The 2020 National Football League Draft has become the latest major sports event in the United States to be affected by the global coronavirus pandemic.
The NFL will conduct and televise the player selection process for the event on April 23-25, but all planned public elements in Las Vegas have been cancelled.
“This decision reflects our foremost priority – the health and safety of all fans and citizens,” said NFL commissioner Roger Goodell. “While this outcome is disappointing both to the NFL and to the Las Vegas community, we look forward to partnering with the [Las Vegas] Raiders, the City of Las Vegas and the Las Vegas Convention and Visitors Authority for a future NFL Draft as well as evaluating opportunities for other major NFL events in Las Vegas in the future, including the Super Bowl.”
The NFL is “exploring innovative options” for how the Draft will be conducted, per a press release.
The Las Vegas Draft was scheduled to include a stage on the water in front of the Bellagio Hotel and Casino fountains, with players being brought to the dais by boat for an official red carpet event. The plan also involved closing portions of the Las Vegas Strip to traffic for the three days of the Draft and constructing the main stage next to Caesars Forum.
The three-day event was due to free to the public and include the NFL Draft Experience, which would have featured games, autograph sessions, a pro shop, and special performances. At least 400,000 fans were expected to attend the festivities, according to the Las Vegas Review-Journal.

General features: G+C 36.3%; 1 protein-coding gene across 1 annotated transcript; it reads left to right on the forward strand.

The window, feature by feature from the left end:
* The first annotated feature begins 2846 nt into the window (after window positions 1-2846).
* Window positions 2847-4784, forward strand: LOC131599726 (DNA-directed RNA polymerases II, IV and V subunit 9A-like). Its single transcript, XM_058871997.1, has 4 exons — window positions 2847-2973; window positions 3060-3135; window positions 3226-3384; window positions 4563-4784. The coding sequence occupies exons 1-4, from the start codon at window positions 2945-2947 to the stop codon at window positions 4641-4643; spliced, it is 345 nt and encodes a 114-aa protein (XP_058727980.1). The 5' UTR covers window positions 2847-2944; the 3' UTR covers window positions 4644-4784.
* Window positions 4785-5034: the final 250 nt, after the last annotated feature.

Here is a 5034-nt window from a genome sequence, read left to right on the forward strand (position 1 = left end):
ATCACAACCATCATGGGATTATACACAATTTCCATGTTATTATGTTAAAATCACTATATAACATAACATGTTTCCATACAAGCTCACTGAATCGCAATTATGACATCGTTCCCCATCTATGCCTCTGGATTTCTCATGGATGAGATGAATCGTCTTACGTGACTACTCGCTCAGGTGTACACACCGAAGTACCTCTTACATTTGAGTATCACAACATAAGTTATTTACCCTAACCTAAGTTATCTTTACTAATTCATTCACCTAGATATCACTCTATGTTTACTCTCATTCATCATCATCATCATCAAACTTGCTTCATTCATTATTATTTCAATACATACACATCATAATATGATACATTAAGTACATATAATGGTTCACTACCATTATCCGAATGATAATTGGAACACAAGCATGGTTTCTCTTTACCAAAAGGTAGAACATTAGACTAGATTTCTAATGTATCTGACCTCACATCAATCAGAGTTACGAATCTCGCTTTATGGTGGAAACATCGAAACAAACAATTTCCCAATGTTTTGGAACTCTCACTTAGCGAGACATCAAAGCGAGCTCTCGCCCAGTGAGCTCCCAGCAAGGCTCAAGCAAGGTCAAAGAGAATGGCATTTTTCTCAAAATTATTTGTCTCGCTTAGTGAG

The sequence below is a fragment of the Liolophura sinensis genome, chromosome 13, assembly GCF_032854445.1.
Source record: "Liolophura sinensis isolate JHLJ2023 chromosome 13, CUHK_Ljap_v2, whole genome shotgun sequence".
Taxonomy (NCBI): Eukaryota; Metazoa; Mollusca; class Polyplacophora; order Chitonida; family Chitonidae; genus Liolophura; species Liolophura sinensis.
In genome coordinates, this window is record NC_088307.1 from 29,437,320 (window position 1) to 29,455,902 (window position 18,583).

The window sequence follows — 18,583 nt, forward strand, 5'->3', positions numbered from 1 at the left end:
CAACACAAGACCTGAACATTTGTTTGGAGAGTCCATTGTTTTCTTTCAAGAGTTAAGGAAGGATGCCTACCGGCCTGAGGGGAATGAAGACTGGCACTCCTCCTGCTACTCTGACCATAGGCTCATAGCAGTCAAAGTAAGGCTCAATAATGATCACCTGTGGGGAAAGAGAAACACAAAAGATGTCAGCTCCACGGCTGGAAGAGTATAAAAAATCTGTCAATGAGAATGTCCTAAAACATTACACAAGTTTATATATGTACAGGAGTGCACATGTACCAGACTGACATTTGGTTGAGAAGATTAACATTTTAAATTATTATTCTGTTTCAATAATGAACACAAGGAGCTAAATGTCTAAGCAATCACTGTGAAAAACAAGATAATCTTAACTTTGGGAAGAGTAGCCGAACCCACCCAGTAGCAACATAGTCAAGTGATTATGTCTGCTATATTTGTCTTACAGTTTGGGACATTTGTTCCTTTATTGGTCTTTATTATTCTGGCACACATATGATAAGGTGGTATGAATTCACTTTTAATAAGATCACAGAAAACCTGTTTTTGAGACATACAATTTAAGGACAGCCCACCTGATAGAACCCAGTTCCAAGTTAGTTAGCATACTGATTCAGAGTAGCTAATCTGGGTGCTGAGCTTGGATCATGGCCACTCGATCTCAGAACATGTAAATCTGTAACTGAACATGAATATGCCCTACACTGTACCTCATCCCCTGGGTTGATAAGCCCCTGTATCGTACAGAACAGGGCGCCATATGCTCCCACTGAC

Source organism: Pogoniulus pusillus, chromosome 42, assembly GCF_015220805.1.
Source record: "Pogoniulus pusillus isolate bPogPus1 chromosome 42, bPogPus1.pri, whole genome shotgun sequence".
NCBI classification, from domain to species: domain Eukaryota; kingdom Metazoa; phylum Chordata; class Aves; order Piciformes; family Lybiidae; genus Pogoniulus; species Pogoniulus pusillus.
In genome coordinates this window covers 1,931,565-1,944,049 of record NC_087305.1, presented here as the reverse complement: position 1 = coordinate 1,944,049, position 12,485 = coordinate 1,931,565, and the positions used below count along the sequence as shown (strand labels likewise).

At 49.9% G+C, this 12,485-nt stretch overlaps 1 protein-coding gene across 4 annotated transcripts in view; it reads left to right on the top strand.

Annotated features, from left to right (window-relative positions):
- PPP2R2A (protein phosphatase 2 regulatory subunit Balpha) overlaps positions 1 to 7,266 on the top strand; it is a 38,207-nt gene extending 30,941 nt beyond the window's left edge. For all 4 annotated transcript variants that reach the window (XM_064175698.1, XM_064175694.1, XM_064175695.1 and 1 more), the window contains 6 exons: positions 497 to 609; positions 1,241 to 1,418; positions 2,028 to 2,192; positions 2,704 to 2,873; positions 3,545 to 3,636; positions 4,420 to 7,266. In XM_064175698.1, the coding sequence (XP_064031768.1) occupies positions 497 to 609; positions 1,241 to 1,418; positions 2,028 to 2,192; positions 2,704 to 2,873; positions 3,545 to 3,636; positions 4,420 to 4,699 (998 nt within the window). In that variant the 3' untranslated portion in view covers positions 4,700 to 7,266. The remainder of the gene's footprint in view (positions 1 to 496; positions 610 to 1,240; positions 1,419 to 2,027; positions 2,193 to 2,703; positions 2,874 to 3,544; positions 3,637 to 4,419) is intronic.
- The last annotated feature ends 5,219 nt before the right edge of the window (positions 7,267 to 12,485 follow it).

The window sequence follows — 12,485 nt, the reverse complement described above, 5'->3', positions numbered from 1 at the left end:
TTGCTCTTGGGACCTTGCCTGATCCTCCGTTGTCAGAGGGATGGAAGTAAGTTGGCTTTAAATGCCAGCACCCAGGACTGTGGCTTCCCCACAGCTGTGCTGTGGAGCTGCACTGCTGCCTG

It has already been announced that future NFL Drafts will be held in Cleveland (2021) and Kansas City (2023), opening the door for the event to be held in Las Vegas in 2022.
Raiders owner Mark Davis said in a statement: “Although Las Vegas lost this chance to shine, there will be many more opportunities to show the world just what Las Vegas is made of. Whether it be the Draft, the Pro Bowl or the Super Bowl, the Sports and Entertainment Capital of the World is ready!”
The news comes a day after the Centers for Disease Control and Prevention recommended that events or gatherings involving 50 people or more be called off for the next eight weeks, extending the hiatus of the professional sports industry in the US.
Elsewhere, the Women’s Tennis Association has suspended all competition until May 2, calling off clay-court tournaments in Stuttgart, Istanbul and Prague, in addition to events previously cancelled.